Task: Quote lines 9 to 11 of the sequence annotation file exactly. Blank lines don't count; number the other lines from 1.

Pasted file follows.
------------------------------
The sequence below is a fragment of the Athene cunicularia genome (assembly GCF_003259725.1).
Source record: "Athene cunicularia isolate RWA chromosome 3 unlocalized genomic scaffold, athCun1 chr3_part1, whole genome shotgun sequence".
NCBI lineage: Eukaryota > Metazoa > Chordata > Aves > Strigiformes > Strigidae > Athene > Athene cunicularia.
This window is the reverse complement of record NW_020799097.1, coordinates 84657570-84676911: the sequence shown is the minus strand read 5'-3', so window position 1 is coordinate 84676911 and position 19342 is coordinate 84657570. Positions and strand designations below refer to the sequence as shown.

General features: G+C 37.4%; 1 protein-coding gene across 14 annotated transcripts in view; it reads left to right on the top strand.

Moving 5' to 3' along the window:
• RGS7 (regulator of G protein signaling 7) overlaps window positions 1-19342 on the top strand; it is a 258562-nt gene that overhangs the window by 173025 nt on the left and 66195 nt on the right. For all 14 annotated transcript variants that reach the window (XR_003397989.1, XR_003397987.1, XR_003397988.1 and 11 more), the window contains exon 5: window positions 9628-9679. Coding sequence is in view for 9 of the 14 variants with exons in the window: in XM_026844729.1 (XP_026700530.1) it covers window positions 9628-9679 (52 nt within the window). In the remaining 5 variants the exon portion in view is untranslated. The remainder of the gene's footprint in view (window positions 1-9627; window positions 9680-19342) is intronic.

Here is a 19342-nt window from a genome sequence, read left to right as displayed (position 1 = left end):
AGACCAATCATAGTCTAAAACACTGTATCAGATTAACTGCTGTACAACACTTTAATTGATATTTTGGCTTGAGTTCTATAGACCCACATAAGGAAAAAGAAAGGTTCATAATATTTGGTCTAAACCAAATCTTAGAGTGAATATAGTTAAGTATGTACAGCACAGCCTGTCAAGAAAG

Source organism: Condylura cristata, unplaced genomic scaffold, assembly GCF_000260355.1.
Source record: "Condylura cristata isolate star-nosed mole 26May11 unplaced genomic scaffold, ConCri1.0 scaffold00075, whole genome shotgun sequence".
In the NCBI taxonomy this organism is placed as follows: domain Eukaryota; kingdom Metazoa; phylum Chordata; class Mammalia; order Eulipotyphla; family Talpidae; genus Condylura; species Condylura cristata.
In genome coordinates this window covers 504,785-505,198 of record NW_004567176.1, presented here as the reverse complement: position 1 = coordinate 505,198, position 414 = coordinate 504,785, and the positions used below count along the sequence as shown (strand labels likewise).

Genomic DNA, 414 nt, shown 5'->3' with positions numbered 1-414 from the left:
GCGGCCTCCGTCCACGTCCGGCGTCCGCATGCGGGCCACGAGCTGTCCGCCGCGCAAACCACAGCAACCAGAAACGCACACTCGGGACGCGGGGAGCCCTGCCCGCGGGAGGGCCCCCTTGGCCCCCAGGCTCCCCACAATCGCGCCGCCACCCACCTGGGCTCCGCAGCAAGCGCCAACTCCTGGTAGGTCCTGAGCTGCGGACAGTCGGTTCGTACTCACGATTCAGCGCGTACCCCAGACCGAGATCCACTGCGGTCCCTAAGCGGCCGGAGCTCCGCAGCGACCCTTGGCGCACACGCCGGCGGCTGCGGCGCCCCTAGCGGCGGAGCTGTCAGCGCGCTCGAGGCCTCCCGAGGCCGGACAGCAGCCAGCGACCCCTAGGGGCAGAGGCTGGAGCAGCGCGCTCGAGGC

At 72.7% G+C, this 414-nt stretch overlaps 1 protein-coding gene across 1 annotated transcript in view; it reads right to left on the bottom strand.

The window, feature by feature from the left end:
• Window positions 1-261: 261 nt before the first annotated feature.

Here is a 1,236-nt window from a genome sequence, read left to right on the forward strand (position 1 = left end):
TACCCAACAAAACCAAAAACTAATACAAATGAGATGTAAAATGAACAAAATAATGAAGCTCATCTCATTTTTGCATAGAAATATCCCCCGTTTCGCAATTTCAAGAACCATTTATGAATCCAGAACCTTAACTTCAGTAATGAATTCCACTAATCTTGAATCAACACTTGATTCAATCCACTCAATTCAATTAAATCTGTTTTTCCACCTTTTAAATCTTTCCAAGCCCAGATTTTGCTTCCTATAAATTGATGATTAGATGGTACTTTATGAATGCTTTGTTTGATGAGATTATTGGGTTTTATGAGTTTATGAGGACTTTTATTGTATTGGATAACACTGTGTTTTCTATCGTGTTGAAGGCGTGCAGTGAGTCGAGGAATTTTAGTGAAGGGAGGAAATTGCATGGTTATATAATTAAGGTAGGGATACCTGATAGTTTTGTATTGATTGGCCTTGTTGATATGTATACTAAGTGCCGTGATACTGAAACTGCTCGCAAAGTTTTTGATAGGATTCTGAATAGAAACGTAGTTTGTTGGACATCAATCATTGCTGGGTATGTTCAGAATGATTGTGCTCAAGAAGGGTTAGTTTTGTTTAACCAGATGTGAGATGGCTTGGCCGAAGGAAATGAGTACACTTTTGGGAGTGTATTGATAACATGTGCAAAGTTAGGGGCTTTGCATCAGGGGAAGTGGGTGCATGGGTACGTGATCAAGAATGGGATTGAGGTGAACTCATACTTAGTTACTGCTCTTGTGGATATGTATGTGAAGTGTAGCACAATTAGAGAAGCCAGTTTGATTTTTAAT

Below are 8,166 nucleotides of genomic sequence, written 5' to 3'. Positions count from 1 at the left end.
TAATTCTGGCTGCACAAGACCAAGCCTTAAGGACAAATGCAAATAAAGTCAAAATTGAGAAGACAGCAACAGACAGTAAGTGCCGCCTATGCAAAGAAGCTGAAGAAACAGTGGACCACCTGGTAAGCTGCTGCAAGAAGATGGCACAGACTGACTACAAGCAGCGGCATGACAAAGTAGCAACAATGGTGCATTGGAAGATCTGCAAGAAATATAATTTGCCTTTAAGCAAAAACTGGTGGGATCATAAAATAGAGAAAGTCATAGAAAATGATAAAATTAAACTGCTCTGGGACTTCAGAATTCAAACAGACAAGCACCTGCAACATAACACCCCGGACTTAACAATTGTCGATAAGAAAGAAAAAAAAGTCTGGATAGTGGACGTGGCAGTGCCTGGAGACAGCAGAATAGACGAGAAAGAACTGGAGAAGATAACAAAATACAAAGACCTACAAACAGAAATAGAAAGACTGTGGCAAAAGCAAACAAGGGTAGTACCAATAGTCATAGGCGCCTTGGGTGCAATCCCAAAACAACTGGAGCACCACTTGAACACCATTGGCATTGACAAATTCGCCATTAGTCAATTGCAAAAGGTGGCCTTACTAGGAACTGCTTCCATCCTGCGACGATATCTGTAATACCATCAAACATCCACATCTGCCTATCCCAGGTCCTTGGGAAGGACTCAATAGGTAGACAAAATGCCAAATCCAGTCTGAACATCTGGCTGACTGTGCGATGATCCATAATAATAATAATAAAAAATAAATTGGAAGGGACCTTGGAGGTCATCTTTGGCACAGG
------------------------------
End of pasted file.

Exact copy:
AGACCAATCATAGTCTAAAACACTGTATCAGATTAACTGCTGTACAACACTTTAATTGATATTTTGGCTTGAGTTCTATAGACCCACATAAGGAAAAAGAAAGGTTCATAATATTTGGTCTAAACCAAATCTTAGAGTGAATATAGTTAAGTATGTACAGCACAGCCTGTCAAGAAAG

Source organism: Condylura cristata, unplaced genomic scaffold, assembly GCF_000260355.1.
Source record: "Condylura cristata isolate star-nosed mole 26May11 unplaced genomic scaffold, ConCri1.0 scaffold00075, whole genome shotgun sequence".